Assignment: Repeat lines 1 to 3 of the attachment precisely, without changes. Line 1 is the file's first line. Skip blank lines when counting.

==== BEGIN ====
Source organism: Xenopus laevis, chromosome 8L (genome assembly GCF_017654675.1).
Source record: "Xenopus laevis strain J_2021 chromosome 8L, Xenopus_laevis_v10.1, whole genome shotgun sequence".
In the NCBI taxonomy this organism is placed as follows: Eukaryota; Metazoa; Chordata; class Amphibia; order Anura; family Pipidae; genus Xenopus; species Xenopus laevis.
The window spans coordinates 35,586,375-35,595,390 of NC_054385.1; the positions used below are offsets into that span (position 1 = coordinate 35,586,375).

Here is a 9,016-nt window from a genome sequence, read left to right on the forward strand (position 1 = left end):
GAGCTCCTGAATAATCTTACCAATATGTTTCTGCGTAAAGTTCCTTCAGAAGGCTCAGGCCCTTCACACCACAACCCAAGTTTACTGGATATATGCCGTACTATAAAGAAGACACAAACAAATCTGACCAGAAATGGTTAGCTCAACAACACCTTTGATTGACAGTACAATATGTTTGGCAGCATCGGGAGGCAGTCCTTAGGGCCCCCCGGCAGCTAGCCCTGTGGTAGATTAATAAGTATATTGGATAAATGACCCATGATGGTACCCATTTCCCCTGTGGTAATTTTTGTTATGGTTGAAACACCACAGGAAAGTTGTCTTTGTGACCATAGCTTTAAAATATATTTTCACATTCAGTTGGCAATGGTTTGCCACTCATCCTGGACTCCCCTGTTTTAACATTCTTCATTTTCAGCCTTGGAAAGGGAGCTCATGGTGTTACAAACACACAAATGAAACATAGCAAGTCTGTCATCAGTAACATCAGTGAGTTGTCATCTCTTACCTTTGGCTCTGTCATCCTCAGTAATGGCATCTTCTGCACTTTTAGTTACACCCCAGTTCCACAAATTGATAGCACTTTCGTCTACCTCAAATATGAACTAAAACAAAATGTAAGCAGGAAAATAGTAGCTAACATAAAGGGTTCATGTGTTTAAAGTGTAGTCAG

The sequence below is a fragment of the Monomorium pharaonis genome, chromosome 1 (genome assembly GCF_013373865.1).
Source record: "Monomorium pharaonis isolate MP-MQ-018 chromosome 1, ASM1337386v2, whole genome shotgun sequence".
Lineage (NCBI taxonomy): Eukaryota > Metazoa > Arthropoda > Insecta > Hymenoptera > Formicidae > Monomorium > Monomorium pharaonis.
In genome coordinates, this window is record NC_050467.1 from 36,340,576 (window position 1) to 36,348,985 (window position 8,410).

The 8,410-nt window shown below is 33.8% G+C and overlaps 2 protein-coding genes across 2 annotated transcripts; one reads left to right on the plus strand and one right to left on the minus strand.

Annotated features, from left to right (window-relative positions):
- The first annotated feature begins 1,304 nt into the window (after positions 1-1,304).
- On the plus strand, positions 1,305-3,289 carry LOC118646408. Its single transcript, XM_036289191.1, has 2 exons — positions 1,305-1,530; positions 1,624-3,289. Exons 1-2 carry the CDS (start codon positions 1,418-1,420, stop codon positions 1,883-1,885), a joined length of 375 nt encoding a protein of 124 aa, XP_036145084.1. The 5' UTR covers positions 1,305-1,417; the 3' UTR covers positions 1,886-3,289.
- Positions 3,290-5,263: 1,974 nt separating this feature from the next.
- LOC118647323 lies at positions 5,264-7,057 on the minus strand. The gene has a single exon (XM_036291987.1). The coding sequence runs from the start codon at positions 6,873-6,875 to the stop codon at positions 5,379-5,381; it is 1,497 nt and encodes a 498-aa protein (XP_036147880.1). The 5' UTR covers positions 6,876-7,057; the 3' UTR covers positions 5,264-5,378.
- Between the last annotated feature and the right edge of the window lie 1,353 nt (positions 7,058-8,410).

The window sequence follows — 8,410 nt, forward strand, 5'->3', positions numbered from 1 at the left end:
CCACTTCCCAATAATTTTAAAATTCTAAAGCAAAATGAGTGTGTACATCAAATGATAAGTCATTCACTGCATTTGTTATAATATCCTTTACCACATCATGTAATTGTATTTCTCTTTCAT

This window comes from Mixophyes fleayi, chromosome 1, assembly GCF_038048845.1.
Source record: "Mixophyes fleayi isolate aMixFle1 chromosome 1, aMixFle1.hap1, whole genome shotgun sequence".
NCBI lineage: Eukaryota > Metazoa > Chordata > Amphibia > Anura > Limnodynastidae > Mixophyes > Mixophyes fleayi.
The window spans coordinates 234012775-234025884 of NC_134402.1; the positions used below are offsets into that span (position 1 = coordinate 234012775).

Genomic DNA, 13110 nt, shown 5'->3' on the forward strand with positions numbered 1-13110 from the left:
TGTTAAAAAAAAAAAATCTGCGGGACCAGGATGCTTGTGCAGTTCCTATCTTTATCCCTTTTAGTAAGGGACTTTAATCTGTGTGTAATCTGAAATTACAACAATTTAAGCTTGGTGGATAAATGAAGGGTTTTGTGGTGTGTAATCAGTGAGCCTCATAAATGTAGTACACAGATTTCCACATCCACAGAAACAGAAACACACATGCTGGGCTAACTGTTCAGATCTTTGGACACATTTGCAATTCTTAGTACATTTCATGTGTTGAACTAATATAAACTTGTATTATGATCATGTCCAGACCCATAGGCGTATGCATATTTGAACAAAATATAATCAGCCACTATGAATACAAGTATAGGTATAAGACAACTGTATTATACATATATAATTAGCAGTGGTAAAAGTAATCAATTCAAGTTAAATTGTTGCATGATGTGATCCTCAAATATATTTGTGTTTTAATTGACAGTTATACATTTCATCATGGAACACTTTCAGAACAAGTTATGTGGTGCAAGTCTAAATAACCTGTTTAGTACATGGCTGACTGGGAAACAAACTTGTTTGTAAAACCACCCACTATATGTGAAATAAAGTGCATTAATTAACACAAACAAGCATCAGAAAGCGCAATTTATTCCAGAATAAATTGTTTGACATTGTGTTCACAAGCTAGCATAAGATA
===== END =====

Source organism: Xenopus laevis, chromosome 8L (genome assembly GCF_017654675.1).
Source record: "Xenopus laevis strain J_2021 chromosome 8L, Xenopus_laevis_v10.1, whole genome shotgun sequence".
In the NCBI taxonomy this organism is placed as follows: Eukaryota; Metazoa; Chordata; class Amphibia; order Anura; family Pipidae; genus Xenopus; species Xenopus laevis.